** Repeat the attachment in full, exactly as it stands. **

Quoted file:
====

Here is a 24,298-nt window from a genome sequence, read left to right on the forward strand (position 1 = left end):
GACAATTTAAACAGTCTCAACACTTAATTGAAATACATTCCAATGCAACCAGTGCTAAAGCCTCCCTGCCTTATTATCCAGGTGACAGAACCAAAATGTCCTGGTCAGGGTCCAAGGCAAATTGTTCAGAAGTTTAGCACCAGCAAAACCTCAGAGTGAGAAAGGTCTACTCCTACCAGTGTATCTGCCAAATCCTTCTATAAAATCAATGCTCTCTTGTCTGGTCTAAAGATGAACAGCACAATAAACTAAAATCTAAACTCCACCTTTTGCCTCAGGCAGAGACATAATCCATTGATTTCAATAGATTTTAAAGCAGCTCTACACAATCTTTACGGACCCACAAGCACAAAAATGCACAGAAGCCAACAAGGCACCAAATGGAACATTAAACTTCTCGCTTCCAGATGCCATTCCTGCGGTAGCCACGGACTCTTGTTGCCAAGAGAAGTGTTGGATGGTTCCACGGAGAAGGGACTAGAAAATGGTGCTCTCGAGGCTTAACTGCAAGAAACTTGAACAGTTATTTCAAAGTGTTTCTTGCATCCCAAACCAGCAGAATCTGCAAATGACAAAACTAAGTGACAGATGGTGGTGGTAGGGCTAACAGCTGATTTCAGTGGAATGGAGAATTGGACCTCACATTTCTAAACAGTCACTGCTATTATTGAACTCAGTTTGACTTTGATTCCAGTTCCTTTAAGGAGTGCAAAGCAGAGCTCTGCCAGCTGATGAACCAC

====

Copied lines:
Here is a 24,298-nt window from a genome sequence, read left to right on the forward strand (position 1 = left end):
GACAATTTAAACAGTCTCAACACTTAATTGAAATACATTCCAATGCAACCAGTGCTAAAGCCTCCCTGCCTTATTATCCAGGTGACAGAACCAAAATGTCCTGGTCAGGGTCCAAGGCAAATTGTTCAGAAGTTTAGCACCAGCAAAACCTCAGAGTGAGAAAGGTCTACTCCTACCAGTGTATCTGCCAAATCCTTCTATAAAATCAATGCTCTCTTGTCTGGTCTAAAGATGAACAGCACAATAAACTAAAATCTAAACTCCACCTTTTGCCTCAGGCAGAGACATAATCCATTGATTTCAATAGATTTTAAAGCAGCTCTACACAATCTTTACGGACCCACAAGCACAAAAATGCACAGAAGCCAACAAGGCACCAAATGGAACATTAAACTTCTCGCTTCCAGATGCCATTCCTGCGGTAGCCACGGACTCTTGTTGCCAAGAGAAGTGTTGGATGGTTCCACGGAGAAGGGACTAGAAAATGGTGCTCTCGAGGCTTAACTGCAAGAAACTTGAACAGTTATTTCAAAGTGTTTCTTGCATCCCAAACCAGCAGAATCTGCAAATGACAAAACTAAGTGACAGATGGTGGTGGTAGGGCTAACAGCTGATTTCAGTGGAATGGAGAATTGGACCTCACATTTCTAAACAGTCACTGCTATTATTGAACTCAGTTTGACTTTGATTCCAGTTCCTTTAAGGAGTGCAAAGCAGAGCTCTGCCAGCTGATGAACCAC